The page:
In polymer chemistry, a repeat unit or repeating unit is a part of a polymer whose repetition would produce the complete polymer chain (except for the end-groups) by linking the repeat units together successively along the chain, like the beads of a necklace. 
Constitutional unit: An atom or group of atoms (with pendant atoms or groups, if any) comprising a part of the essential structure of a macromolecule, an oligomer molecule, a block or a chain.
Constitutional repeating unit (CRU): The smallest constitutional unit the repetition of which constitutes a regular macromolecule, a regular oligomer molecule, a regular block or a regular chain.
A repeat unit is sometimes called a mer or mer unit. "Mer" originates from the Greek word "meros," which means a part. The word polymer derives its meaning from this, which means "many mers." A repeat unit (or mer), is not to be confused with the term monomer, which refers to the small molecule from which a polymer is synthesized.
One of the simplest repeat units is that of the addition polymer polyvinyl chloride, -[CH2-CHCl]n-, whose repeat unit is -[CH2-CHCl]-. In this case the repeat unit has the same atoms as the monomer vinyl chloride CH2=CHCl. When the polymer is formed, the C=C double bond in the monomer is replaced by a C-C single bond in the polymer repeat unit, which links by two new bonds to adjoining repeat units.
In condensation polymers (see examples below), the repeat unit contains fewer atoms than the monomer or monomers from which it is formed.
The subscript "n" denotes the degree of polymerisation, that is, the number of units linked together. The molecular mass of the repeat unit, MR, is simply the sum of the atomic masses of the atoms within the repeat unit. The molecular mass of the chain is just the product nMR. Other than monodisperse polymers, there is normally a molar mass distribution caused by chains of different length.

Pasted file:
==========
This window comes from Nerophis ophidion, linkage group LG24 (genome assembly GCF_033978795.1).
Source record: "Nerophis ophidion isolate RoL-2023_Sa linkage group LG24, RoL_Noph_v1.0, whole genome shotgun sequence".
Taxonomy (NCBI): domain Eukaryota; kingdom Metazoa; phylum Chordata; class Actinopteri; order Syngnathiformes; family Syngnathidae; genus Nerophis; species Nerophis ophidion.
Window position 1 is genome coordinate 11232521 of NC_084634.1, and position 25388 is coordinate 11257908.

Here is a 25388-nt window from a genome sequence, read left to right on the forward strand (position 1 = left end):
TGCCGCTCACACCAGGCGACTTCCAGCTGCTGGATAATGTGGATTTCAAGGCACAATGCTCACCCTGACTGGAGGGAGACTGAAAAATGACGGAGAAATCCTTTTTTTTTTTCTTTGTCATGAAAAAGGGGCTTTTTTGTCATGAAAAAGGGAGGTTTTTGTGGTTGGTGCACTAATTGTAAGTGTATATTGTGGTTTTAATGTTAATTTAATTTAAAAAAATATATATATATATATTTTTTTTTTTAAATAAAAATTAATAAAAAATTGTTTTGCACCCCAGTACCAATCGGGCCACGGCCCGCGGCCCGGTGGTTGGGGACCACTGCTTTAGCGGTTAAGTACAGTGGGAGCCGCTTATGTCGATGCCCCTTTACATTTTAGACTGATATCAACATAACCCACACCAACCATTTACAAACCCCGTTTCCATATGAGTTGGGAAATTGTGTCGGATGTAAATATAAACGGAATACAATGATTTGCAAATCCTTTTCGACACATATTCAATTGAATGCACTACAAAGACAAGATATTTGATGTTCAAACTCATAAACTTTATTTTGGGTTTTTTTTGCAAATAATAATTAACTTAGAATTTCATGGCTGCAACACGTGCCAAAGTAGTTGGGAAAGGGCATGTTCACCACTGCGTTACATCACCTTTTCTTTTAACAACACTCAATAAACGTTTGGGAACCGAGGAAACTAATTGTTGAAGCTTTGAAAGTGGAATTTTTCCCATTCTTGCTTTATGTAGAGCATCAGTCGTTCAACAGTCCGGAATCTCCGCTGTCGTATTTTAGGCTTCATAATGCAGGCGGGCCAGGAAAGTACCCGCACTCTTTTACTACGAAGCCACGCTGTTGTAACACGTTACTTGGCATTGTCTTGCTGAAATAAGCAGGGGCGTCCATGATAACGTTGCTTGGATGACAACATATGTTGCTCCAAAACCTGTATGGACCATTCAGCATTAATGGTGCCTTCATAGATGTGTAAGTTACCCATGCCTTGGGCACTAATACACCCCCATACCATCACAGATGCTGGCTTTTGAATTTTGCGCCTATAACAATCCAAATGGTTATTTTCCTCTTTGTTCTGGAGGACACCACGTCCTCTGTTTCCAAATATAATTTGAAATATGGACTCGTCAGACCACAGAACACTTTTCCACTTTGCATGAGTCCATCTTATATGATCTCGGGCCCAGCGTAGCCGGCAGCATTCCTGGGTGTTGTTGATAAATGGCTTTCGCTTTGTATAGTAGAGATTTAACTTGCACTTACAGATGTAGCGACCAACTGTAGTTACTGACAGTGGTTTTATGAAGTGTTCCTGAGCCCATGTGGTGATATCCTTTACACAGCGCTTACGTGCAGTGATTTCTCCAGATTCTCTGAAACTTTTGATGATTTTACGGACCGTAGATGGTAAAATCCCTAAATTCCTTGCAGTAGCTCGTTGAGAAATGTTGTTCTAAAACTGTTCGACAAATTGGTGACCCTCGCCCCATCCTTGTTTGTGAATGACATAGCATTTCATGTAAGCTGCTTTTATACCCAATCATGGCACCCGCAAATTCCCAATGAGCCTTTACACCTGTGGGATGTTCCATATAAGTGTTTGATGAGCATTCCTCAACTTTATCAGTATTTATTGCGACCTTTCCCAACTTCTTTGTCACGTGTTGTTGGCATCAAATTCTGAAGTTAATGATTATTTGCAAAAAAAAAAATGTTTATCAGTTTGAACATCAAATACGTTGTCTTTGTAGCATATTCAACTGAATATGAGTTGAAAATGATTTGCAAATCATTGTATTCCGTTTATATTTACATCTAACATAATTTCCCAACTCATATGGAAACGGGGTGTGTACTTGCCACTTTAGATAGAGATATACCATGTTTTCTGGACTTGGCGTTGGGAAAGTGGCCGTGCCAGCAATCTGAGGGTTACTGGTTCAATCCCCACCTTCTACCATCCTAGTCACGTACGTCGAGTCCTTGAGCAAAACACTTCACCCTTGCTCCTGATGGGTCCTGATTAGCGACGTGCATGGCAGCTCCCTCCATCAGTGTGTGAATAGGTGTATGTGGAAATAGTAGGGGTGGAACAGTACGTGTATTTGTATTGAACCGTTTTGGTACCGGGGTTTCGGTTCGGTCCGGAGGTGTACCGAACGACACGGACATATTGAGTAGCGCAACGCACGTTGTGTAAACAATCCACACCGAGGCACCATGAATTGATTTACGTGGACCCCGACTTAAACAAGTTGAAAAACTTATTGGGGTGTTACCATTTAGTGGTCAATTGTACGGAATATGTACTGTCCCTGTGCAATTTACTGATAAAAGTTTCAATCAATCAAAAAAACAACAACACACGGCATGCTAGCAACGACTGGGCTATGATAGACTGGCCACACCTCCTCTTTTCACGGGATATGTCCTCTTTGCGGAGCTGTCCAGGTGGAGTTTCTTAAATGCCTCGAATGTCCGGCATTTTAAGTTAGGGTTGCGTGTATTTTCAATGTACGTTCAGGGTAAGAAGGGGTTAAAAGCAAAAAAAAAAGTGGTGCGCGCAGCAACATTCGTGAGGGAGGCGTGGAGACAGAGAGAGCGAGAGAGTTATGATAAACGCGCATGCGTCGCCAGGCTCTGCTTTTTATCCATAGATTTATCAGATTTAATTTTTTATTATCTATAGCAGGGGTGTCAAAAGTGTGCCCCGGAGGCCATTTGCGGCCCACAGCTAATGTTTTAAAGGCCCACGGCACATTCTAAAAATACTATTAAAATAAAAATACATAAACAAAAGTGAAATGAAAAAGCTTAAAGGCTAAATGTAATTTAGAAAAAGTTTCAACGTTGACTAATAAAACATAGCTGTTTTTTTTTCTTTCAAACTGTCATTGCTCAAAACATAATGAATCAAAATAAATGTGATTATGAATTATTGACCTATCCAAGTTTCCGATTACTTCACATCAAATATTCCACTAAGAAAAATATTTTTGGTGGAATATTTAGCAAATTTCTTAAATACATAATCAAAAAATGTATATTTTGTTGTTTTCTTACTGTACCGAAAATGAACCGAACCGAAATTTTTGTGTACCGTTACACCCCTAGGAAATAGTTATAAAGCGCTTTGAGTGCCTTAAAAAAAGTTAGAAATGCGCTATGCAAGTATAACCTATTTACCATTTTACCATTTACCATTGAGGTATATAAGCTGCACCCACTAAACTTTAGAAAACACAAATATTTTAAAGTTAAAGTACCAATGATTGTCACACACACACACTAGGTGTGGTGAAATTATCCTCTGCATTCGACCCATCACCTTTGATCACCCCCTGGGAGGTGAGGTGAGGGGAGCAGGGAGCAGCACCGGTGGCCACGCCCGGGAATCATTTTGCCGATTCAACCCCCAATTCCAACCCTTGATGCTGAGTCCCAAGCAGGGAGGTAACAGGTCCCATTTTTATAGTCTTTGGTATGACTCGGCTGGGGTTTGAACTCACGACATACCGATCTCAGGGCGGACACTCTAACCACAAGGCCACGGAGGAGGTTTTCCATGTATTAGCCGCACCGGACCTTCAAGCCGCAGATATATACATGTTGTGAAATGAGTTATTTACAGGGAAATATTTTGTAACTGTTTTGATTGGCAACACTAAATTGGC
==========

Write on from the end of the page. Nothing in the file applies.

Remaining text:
In copolymers there are two or more types of repeat unit, which may be arranged in alternation, or at random, or in other more complex patterns.
Polyethylene may be considered either as -[CH2-CH2-]n- with a repeat unit of -[CH2-CH2]-, or as [-CH2-]n-, with a repeat unit of -[CH2]-. Chemists tend to consider the repeat unit as -[CH2-CH2]- since this polymer is made from the monomer ethylene (CH2=CH2).
More complex repeat units can occur in vinyl polymers -[CH2-CHR]n-, if one hydrogen in the ethylene repeat unit is substituted by a larger fragment R. Polypropylene -[CH2-CH(CH3)]n- has the repeat unit -[CH2-CH(CH3)]. Polystyrene has a chain where the substituent R is a phenyl group (C6H5), corresponding to a benzene ring minus one hydrogen: -[CH2-CH(C6H5)]n-, so the repeat unit is -[CH2-CH(C6H5)]-.
In many condensation polymers, the repeat unit contains two structural units related to the comonomers which have been polymerized. For example, in polyethylene terephthalate (PET or "polyester"), the repeat unit is -CO-C6H4-CO-O-CH2-CH2-O-. The polymer is formed by the condensation reaction of the two monomers terephthalic acid (HOOC-C6H4-COOH) and ethylene glycol (HO-CH2-CH2-OH), or their chemical derivatives. The condensation involves loss of water, as an H is lost from each HO- group in the glycol, and an OH from each HOOC- group in the acid. The two structural units in the polymer are then considered to be -CO-C6H4-CO- and -O-CH2-CH2-O-.